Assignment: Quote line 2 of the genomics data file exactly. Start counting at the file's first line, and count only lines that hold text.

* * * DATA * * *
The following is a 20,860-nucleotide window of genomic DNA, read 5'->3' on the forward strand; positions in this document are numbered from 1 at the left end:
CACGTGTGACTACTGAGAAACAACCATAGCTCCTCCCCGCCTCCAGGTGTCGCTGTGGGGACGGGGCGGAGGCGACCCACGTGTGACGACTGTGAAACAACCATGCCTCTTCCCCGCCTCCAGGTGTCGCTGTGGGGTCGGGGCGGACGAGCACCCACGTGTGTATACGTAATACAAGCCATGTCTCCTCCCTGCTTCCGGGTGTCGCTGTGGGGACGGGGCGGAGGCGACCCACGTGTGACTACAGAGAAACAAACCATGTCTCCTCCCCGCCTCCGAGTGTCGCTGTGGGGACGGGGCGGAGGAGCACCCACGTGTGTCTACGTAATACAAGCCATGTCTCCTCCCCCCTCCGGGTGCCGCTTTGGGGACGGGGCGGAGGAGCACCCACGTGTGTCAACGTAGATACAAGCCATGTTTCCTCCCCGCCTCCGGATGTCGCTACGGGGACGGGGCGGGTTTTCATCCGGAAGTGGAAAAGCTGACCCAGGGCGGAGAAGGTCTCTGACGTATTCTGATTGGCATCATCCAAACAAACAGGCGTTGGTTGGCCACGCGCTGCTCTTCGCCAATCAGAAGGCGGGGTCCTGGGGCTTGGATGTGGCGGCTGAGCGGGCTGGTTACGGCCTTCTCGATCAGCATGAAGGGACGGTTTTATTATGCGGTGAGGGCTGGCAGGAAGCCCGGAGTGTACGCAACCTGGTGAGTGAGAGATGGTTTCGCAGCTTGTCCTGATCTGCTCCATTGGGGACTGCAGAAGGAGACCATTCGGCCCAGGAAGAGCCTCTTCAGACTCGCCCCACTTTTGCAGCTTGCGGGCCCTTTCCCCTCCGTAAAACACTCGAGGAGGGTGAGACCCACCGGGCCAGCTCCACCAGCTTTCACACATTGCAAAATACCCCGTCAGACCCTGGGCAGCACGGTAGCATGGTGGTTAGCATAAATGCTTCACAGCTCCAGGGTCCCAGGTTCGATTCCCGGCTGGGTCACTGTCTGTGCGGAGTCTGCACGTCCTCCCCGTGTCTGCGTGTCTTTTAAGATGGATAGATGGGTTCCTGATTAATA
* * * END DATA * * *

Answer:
CACGTGTGACTACTGAGAAACAACCATAGCTCCTCCCCGCCTCCAGGTGTCGCTGTGGGGACGGGGCGGAGGCGACCCACGTGTGACGACTGTGAAACAACCATGCCTCTTCCCCGCCTCCAGGTGTCGCTGTGGGGTCGGGGCGGACGAGCACCCACGTGTGTATACGTAATACAAGCCATGTCTCCTCCCTGCTTCCGGGTGTCGCTGTGGGGACGGGGCGGAGGCGACCCACGTGTGACTACAGAGAAACAAACCATGTCTCCTCCCCGCCTCCGAGTGTCGCTGTGGGGACGGGGCGGAGGAGCACCCACGTGTGTCTACGTAATACAAGCCATGTCTCCTCCCCCCTCCGGGTGCCGCTTTGGGGACGGGGCGGAGGAGCACCCACGTGTGTCAACGTAGATACAAGCCATGTTTCCTCCCCGCCTCCGGATGTCGCTACGGGGACGGGGCGGGTTTTCATCCGGAAGTGGAAAAGCTGACCCAGGGCGGAGAAGGTCTCTGACGTATTCTGATTGGCATCATCCAAACAAACAGGCGTTGGTTGGCCACGCGCTGCTCTTCGCCAATCAGAAGGCGGGGTCCTGGGGCTTGGATGTGGCGGCTGAGCGGGCTGGTTACGGCCTTCTCGATCAGCATGAAGGGACGGTTTTATTATGCGGTGAGGGCTGGCAGGAAGCCCGGAGTGTACGCAACCTGGTGAGTGAGAGATGGTTTCGCAGCTTGTCCTGATCTGCTCCATTGGGGACTGCAGAAGGAGACCATTCGGCCCAGGAAGAGCCTCTTCAGACTCGCCCCACTTTTGCAGCTTGCGGGCCCTTTCCCCTCCGTAAAACACTCGAGGAGGGTGAGACCCACCGGGCCAGCTCCACCAGCTTTCACACATTGCAAAATACCCCGTCAGACCCTGGGCAGCACGGTAGCATGGTGGTTAGCATAAATGCTTCACAGCTCCAGGGTCCCAGGTTCGATTCCCGGCTGGGTCACTGTCTGTGCGGAGTCTGCACGTCCTCCCCGTGTCTGCGTGTCTTTTAAGATGGATAGATGGGTTCCTGATTAATA